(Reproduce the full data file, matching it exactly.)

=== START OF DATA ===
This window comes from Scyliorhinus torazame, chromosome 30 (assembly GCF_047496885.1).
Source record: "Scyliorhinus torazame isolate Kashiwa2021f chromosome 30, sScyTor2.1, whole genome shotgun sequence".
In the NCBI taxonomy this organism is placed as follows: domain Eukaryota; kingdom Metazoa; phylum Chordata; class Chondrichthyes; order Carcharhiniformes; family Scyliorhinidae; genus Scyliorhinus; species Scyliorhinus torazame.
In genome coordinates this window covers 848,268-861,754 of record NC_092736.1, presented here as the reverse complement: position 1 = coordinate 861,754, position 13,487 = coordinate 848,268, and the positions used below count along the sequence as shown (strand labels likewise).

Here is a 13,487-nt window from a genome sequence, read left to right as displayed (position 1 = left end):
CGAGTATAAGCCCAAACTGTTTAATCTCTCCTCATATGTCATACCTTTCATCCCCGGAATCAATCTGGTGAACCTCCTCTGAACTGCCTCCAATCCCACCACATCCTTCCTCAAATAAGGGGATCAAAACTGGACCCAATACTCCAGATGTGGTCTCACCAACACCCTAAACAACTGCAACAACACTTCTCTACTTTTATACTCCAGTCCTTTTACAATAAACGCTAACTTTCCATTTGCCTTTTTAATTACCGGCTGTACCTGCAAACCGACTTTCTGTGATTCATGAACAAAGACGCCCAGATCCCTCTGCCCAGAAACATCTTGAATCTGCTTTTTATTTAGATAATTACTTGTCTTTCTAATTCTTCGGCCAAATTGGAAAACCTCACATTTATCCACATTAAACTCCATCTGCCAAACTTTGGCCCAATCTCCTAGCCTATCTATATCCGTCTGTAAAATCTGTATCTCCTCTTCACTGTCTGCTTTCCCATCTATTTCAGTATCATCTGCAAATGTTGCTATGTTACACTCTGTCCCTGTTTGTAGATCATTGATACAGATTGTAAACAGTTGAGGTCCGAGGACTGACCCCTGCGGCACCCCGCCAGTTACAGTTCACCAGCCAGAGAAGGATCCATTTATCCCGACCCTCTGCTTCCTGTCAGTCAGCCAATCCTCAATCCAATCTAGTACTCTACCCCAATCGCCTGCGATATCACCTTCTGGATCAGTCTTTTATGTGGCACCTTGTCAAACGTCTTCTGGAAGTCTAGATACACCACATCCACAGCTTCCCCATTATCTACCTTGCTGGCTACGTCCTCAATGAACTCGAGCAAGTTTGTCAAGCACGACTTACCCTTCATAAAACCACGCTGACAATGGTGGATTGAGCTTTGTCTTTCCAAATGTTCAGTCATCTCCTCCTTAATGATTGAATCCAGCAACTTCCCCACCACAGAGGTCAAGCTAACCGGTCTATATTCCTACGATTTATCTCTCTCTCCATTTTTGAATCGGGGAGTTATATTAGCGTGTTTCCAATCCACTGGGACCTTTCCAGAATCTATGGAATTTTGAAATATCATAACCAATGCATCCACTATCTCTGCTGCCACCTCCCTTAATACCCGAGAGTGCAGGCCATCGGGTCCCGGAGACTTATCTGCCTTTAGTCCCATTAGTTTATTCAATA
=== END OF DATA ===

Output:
This window comes from Scyliorhinus torazame, chromosome 30 (assembly GCF_047496885.1).
Source record: "Scyliorhinus torazame isolate Kashiwa2021f chromosome 30, sScyTor2.1, whole genome shotgun sequence".
In the NCBI taxonomy this organism is placed as follows: domain Eukaryota; kingdom Metazoa; phylum Chordata; class Chondrichthyes; order Carcharhiniformes; family Scyliorhinidae; genus Scyliorhinus; species Scyliorhinus torazame.
In genome coordinates this window covers 848,268-861,754 of record NC_092736.1, presented here as the reverse complement: position 1 = coordinate 861,754, position 13,487 = coordinate 848,268, and the positions used below count along the sequence as shown (strand labels likewise).

Here is a 13,487-nt window from a genome sequence, read left to right as displayed (position 1 = left end):
CGAGTATAAGCCCAAACTGTTTAATCTCTCCTCATATGTCATACCTTTCATCCCCGGAATCAATCTGGTGAACCTCCTCTGAACTGCCTCCAATCCCACCACATCCTTCCTCAAATAAGGGGATCAAAACTGGACCCAATACTCCAGATGTGGTCTCACCAACACCCTAAACAACTGCAACAACACTTCTCTACTTTTATACTCCAGTCCTTTTACAATAAACGCTAACTTTCCATTTGCCTTTTTAATTACCGGCTGTACCTGCAAACCGACTTTCTGTGATTCATGAACAAAGACGCCCAGATCCCTCTGCCCAGAAACATCTTGAATCTGCTTTTTATTTAGATAATTACTTGTCTTTCTAATTCTTCGGCCAAATTGGAAAACCTCACATTTATCCACATTAAACTCCATCTGCCAAACTTTGGCCCAATCTCCTAGCCTATCTATATCCGTCTGTAAAATCTGTATCTCCTCTTCACTGTCTGCTTTCCCATCTATTTCAGTATCATCTGCAAATGTTGCTATGTTACACTCTGTCCCTGTTTGTAGATCATTGATACAGATTGTAAACAGTTGAGGTCCGAGGACTGACCCCTGCGGCACCCCGCCAGTTACAGTTCACCAGCCAGAGAAGGATCCATTTATCCCGACCCTCTGCTTCCTGTCAGTCAGCCAATCCTCAATCCAATCTAGTACTCTACCCCAATCGCCTGCGATATCACCTTCTGGATCAGTCTTTTATGTGGCACCTTGTCAAACGTCTTCTGGAAGTCTAGATACACCACATCCACAGCTTCCCCATTATCTACCTTGCTGGCTACGTCCTCAATGAACTCGAGCAAGTTTGTCAAGCACGACTTACCCTTCATAAAACCACGCTGACAATGGTGGATTGAGCTTTGTCTTTCCAAATGTTCAGTCATCTCCTCCTTAATGATTGAATCCAGCAACTTCCCCACCACAGAGGTCAAGCTAACCGGTCTATATTCCTACGATTTATCTCTCTCTCCATTTTTGAATCGGGGAGTTATATTAGCGTGTTTCCAATCCACTGGGACCTTTCCAGAATCTATGGAATTTTGAAATATCATAACCAATGCATCCACTATCTCTGCTGCCACCTCCCTTAATACCCGAGAGTGCAGGCCATCGGGTCCCGGAGACTTATCTGCCTTTAGTCCCATTAGTTTATTCAATA